From the historical reference included: "Kemble, in his (appendix) list of "patronymical names," which he regards as "those of ancient Marks," has two references, from the "Codex Diplomaticus"...", what is meant by ancient Marks in this reference. The source in question doesn't include the term in its index and I have never heard of it before but it seems from the source title it might originate from England. Scholarly expertise is needed here I believe. Source: The Project Gutenberg EBook on Some Ancient Battle-fields in Lancashire, by Charles Hardwick, page 198
The document hints at your answer further on (at page 206):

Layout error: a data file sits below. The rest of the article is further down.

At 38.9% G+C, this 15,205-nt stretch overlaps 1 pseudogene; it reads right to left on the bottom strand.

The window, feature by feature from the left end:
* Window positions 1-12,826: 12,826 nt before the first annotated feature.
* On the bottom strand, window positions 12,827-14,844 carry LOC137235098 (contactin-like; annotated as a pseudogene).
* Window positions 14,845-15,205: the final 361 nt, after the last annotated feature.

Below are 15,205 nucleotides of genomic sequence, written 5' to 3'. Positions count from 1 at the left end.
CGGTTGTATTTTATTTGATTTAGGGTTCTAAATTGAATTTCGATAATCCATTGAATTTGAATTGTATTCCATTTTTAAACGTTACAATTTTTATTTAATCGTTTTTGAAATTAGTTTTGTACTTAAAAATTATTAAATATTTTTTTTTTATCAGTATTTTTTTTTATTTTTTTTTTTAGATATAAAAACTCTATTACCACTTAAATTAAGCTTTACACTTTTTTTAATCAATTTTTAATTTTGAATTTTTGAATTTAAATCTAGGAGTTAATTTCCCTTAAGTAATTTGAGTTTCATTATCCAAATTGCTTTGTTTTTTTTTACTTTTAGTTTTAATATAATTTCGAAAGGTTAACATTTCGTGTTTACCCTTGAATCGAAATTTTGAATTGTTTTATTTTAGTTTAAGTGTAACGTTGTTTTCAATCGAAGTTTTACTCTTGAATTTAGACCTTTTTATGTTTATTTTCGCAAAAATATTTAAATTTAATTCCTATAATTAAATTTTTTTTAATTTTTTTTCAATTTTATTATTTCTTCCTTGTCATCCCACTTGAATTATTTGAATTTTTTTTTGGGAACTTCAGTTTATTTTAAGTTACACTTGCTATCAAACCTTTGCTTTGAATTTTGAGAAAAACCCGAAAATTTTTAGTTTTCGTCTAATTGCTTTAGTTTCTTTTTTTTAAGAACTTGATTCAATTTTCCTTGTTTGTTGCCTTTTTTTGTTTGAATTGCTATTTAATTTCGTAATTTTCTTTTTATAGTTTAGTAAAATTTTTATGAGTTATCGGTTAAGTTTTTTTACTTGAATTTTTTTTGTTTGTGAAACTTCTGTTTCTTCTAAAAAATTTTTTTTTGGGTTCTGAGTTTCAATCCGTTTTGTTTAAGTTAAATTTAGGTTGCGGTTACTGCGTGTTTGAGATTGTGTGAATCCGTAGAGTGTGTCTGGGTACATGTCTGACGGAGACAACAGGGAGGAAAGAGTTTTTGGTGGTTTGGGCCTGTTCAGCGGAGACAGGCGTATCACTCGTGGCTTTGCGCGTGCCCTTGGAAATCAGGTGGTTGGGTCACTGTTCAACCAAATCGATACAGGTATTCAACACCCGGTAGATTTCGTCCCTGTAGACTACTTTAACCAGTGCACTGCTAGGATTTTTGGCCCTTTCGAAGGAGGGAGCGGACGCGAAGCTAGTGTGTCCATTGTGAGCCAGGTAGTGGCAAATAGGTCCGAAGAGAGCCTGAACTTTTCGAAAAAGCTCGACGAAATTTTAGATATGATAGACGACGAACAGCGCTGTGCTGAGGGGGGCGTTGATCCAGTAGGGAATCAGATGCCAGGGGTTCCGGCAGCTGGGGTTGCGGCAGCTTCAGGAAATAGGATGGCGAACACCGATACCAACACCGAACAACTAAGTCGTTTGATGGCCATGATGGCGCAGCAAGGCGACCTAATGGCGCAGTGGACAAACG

The tumulus near to "Whittle Springs" is very similar to these in appearance, and may, on excavation, prove to be a sepulchral mound. Pickering, according to the method of interpretation adopted by John Mitchell Kemble, in his "Saxons in England," should indicate the "Mark" of a sept or clan bearing that name, like the Faringas as at Farington, Billingas as at Billington, and many others. But there is not the slightest reference by any writer of such a name ever holding property in the neighbourhood, and Mr. Kemble places the Pickering, in Yorkshire, only among the probable instances, as he had never met with any account of a Saxon family or mark answering to it.
From the context, I think it's safe to assume he's referring to a symbol of the sept or clan. Why it is capitalized in your quote but not consistently capitalized in the quote above, I don't know.